2004 Denver Annual Meeting (November 7–10, 2004)

Paper No. 5
Presentation Time: 9:00 AM


KIRBY, Stefan M., GEOLOGY DEPT, Utah State Univ, 4505 Old Main Hill, Logan, 84322-4505, JANECKE, Susanne U., Geology Department, Utah State Univ, Logan, UT 84322-4505, DORSEY, Rebecca J., Geological Sciences, Univ of Oregon, Eugene, OR 97403-1272, HOUSEN, Bernard A., Geology Dept, Western Washington Univ, 516 High St, Bellingham, WA 98225-9080 and MCDOUGALL, Kristin, U.S. Geol Survey, 2255 N. Gemini Dr, Flagstaff, AZ 86001, smkirby@cc.usu.edu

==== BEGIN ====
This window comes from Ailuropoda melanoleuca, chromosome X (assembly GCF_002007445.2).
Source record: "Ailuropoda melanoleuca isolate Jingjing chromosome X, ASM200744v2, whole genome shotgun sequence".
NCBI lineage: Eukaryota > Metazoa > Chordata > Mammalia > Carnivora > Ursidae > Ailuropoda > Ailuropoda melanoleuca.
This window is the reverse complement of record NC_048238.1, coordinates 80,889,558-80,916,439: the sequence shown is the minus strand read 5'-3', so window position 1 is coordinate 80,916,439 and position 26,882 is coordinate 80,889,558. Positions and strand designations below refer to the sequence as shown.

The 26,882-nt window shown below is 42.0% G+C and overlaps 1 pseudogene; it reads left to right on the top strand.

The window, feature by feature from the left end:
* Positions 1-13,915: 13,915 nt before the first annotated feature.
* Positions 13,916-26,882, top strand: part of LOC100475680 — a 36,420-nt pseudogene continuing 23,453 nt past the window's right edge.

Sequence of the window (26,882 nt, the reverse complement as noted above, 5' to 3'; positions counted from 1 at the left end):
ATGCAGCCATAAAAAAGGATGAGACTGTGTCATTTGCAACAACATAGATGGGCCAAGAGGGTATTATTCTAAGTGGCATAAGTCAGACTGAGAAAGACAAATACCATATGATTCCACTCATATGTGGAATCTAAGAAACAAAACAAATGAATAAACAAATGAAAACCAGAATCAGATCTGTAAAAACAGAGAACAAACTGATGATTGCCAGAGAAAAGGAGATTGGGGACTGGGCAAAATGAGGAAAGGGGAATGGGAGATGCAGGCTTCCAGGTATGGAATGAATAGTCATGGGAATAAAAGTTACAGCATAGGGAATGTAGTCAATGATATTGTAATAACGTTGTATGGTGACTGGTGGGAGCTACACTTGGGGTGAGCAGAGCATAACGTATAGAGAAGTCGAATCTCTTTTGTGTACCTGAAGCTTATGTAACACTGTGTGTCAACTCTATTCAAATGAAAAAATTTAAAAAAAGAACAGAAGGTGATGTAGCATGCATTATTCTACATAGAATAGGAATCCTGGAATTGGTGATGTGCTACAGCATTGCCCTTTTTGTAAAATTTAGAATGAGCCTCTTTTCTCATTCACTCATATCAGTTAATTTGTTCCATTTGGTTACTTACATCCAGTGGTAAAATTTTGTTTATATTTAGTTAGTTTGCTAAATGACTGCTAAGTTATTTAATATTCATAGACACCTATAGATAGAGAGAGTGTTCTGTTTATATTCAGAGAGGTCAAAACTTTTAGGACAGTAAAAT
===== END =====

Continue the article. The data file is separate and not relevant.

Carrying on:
Plio-Pleistocene sedimentary rocks in the San Felipe Hills (SFH), Salton Trough, record an abrupt change from the older, perennial Borrego Fm lake beds to cyclic alluvial and marginal lacustrine deposits at 1.07 Ma. The ~1680 m thick lacustrine claystone, mudstone and sandstone of the Borrego Fm contain few marginal facies, and formed in a large perennial lake. A regional disconformity and laterally equivalent angular unconformity at the crest of a bedrock-cored anticline separate the Borrego Fm from the overlying Ocotillo Fm and its fine-grained equivalent, the Brawley Fm. The disconformity is dated paleomagnetically at 1.07 Ma and records a permanent drop in base level. The Brawley Fm shows evidence for repeated drying of intermittent lakes (> 30 times). It consists of 3 interbedded lithofacies: (1) fluvial to deltaic sandstone with cross-bedding and weak calcic paleosols; (2) lacustrine mudstone, claystone, and marlstone with 0.5 to 1.5 m deep desiccation cracks, rare evaporite minerals, and locally abundant microfossils; and (3) eolian sandstone with large scale (~ 3-4 m high) high-angle cross stratification. Microfossils include marine to lagoonal forams, ostracods, micromollusks, and charophytes. Sandstones include ~60% arkose derived from local tonalite sources (L-suite), and ~40% sublitharenite derived from the Colorado Plateau (C-suite). Sediment transport was to the E to NNE. Sedimentation rates range from 1.1 mm/yr to 1.8 mm/yr. Starting at 1.07 Ma the lake margin shifted ~25 km to the SE, the lake was reduced in size, and near modern depositional environments were established. This abrupt change reflects reorganization of the basin due to initiation or reorganization of the San Jacinto fault zone in the SFH. Brawley sediments accumulated in an ephemeral stream and delta system on the western margin of the Salton Trough while evaporites accumulated offshore. Water in the Brawley lake was derived from the Colorado River to the SE, but sand was derived from local sources in the W and SW. C-suite sand was recycled from uplifted Pliocene Diablo Fm. Flooding of the basin occurred when channel switching in the Colorado River delta delivered water N into the Brawley basin, as it does today. Folding and uplift in the SFH began at the end of Brawley deposition (0.57-0.39 Ma) and shifted the depocenter further to the east.